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Discussion Starter #1
when you have new valve seats put in how do they take out the old seats?are they bored out?i have a set of iron bowtie heads that are only a couple of yrs. old but have not spent much time on hte street.with this rebuild that i'm doing i'm putting in a little larger cam and springs to help with both the larger cam and 1.6 rockers and while having them apart i notice that the seats look bad.like they were installed poorly.when i bought them a had the 2.02's replaced with 2.05's and since they were complete and i couldn't see the seats at the time.for my plans now i need to know about the seats though.as always i appreciate your help.
 

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seats

If i understand your question the heads already had seats installed in them??? if so then they can be removed by putting a a small bead of weld across them and they will all but fall out. If the heads have not had seat installed before then they will need bored out......

Keith
 

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valve seats

IF your heads didnt come from the factory with hardened valve seats, they have to be cut for them. The heads that come from the factory with them are removeable and can be replaced.
I would consult my favorite machine shop on the valve seats. It may be that you just need a good valve job.
 

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There a few ways to take them out some shops have a puller but i have never seen them work wright some will cut them and then remove the parts thats left with a pick or screw driver and some shops will weld on them to shrink the seats or you could heat the head and they will come out.So for your question there is no easy way.Tom or narb how are you removing seats.





mike
 

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By the sound of the post. Someone put 2.05 intakes in and did not do the seats properly. I have seen other shops do this. (Just move the seat up, and not open up the bowl). I usually just take a profile cutter and open the bowl/seat area to the proper dimension. Then re-touch the seat.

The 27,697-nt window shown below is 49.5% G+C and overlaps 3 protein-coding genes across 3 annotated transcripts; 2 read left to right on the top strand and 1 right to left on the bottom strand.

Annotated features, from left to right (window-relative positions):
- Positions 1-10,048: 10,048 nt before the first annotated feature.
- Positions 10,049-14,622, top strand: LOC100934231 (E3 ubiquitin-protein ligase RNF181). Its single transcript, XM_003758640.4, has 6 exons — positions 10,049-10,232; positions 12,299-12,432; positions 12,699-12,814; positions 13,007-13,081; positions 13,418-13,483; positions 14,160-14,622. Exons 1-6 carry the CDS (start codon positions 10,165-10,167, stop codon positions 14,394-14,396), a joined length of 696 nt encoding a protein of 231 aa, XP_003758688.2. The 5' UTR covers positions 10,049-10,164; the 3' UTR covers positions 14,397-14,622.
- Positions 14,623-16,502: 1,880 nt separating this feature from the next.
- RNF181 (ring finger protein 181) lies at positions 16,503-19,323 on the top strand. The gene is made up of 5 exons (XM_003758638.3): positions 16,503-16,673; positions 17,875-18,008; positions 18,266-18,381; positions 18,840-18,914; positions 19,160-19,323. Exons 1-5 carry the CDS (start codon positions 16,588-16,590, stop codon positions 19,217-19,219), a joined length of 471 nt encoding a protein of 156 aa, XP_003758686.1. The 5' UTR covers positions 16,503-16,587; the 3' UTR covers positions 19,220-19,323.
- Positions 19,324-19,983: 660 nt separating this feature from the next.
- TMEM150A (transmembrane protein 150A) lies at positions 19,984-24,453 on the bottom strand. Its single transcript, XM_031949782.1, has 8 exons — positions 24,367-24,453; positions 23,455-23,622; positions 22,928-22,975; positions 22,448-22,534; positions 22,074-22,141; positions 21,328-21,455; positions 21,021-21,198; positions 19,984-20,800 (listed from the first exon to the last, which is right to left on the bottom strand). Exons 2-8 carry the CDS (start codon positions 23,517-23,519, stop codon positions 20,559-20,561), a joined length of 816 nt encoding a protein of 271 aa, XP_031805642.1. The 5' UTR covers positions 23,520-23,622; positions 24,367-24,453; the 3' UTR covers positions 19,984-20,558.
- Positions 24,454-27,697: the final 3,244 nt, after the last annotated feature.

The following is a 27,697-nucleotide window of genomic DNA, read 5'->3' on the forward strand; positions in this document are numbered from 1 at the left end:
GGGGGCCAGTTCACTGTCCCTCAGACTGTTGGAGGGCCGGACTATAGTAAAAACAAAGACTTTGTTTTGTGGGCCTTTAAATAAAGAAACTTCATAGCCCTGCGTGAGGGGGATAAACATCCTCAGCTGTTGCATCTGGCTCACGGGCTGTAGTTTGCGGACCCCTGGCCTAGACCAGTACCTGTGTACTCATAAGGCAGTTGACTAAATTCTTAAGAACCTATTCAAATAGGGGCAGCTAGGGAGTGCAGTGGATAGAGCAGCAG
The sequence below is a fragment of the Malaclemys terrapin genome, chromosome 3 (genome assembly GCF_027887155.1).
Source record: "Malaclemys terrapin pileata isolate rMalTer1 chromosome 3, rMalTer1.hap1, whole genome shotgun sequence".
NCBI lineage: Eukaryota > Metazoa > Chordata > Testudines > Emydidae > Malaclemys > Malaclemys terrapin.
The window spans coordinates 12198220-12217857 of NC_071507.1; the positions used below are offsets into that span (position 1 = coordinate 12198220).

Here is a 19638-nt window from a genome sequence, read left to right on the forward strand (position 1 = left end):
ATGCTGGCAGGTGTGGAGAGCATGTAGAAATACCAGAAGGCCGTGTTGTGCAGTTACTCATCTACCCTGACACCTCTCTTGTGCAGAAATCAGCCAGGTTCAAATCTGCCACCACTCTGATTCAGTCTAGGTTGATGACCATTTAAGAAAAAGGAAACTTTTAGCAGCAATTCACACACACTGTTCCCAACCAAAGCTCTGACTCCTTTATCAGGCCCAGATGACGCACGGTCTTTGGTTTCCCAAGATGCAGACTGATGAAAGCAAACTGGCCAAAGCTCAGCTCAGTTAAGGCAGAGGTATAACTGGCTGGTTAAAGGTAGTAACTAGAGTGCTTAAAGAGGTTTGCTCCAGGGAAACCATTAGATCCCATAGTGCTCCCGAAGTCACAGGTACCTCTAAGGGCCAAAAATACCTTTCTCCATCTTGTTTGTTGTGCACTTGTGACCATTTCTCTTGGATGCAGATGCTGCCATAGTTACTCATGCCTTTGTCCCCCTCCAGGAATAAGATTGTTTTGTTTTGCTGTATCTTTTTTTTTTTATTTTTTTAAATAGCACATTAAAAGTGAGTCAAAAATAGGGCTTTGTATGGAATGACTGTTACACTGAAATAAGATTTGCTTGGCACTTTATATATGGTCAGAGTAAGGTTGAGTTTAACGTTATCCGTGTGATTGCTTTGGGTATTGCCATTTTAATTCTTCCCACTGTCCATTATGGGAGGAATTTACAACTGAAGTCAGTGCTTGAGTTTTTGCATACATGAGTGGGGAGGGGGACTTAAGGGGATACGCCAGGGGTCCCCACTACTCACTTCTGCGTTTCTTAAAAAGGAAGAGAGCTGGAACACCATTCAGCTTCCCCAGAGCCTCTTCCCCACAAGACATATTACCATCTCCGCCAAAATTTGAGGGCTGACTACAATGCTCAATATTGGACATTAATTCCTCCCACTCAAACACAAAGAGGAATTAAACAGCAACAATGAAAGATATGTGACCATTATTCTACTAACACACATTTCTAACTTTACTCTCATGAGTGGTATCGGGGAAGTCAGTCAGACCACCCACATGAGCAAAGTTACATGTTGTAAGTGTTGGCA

As with the other answers. Most factory small block exhaust seats have to be bored out and an insert installed. If you have this done on a used set of heads, the machinist will probably want new guides installed at the same time. As most equipment depends on a good tight valve guide for a proper seat cut.

I usually cut out old inserts with a cutter one size smaller than the existing seat. When the cutter hits bottom of the old installed seat, it usually pops the old outer ring up and out. Quick and easy. No weld splatter, minimal cleanup.
 

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Discussion Starter #6
bobcrman
i have a set of iron bowtie heads with only a few miles on them.when i ordered them from aerohead ind./div.indy cylinder a couple of yrs ago a got a pretty good price for them and they were willing to put the 2.05's in for the right price and i had no reason to look at themunder the valve til now,since i was forced to rebuild my rebuild i was going to take the time to do some porting which is why i got them,all the extra matearial for porting.anyway ahfter i get them apart it looks like maybe the cast was funky some how.the metal looks bad everywhere.under the seat there are gaps in the metal that looks like it needs a few spots of weld then clean it up with a rotary grinder.thats why i asked about the seats.if that weld tuches the seat will it still be able to be bored out with no problem or should i stay away from that.they also did the worst job of grinding those seats for the 2.05 that i've ever seen.i didn't expect that from indy cylinder.
thanks for your help everyone.